Arriving in Mandalay we were offered a few taxis. The man wanted 10,000 kyat to drive us 1.5 kilometres. The price was ridiculous for such a short journey so we walked to the BBQ restaurant we had seen on maps.me. We ate some dinner and had a few cold Myanmar draft beer.
We found a reasonable taxi and headed to Dreamland Guesthouse. A guy we met at Indaw Mahar Guesthouse in Lonton had recommended it. It was a nice place offering music lessons and had many instruments free for guests to use. I played some guitar and ukulele throughout my stay there.
The two nights I spent in Mandalay went by quickly. Wandering around the city and trying different foods, I was feeling tired from all of the transit and travel. I was due for a few days of relaxation and wasn’t feeling too motivated to see more temples.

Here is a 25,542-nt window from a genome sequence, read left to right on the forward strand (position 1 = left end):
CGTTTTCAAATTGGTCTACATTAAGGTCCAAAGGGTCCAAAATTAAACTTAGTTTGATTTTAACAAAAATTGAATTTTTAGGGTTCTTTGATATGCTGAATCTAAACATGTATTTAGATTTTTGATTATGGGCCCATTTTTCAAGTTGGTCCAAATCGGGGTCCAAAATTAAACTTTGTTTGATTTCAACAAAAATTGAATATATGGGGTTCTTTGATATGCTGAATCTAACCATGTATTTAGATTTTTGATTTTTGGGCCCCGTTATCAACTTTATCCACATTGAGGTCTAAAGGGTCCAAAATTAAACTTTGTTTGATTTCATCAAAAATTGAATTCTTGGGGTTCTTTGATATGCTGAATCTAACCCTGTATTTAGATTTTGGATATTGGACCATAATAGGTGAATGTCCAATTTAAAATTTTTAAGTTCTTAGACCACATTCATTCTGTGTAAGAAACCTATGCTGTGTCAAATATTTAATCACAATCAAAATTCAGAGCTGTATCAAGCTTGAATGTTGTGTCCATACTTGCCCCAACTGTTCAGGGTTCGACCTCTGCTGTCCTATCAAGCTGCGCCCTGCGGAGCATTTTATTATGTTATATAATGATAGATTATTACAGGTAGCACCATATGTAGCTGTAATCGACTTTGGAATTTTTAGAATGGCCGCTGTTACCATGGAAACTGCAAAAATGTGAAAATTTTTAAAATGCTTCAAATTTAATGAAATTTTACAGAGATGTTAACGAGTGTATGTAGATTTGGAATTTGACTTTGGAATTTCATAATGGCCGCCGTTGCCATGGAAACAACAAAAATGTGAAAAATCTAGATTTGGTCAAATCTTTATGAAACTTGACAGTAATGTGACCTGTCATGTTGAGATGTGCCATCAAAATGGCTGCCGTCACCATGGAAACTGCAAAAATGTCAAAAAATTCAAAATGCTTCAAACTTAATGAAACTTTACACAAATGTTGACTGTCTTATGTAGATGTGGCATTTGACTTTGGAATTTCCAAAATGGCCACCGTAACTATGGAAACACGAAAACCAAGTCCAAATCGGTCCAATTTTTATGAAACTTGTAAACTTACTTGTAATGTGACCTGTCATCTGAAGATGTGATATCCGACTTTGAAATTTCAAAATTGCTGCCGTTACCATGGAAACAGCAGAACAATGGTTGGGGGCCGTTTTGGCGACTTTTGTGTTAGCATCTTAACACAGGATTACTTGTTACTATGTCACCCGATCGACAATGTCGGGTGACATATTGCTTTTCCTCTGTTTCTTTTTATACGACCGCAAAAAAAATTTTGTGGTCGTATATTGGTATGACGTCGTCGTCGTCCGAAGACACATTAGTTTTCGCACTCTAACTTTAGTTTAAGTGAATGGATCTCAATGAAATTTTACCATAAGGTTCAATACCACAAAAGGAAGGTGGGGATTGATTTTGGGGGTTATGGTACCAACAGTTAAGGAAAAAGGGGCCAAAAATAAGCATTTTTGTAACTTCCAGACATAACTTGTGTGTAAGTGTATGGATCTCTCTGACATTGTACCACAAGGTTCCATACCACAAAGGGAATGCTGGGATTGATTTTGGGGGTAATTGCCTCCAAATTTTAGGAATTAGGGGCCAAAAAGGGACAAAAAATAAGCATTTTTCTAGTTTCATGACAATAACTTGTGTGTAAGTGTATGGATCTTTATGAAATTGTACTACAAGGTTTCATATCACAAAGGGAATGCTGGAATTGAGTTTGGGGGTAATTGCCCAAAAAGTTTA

Hanging out and visiting the local markets was how I spent my last few days. Jack and I went out one night finding the only nightclub in town named Pioneer [same name as the nightclub in Yangon]. We were disappointed to find that entry for a foreigner required buying a bottle of alcohol. The cheapest on the menu was 65,000 kyat ($70 Canadian) while locals could get entry for 5,000 kyat ($5 Canadian). It is entirely unfair so we just went back to the guesthouse and had a few drinks with some friends.
I have spent almost a month in Myanmar and loved everyday, sometime in the future I would like to return to visit the coast (during the dry season) and parts of the country that aren’t yet open to tourism. I left Dreamland Hostel and took a shared taxi with two other people for a total of 10,000 kyat.
Flying out of Mandalay bound for Bangkok, Thailand. I will figure out where my journey will take me next once I get there.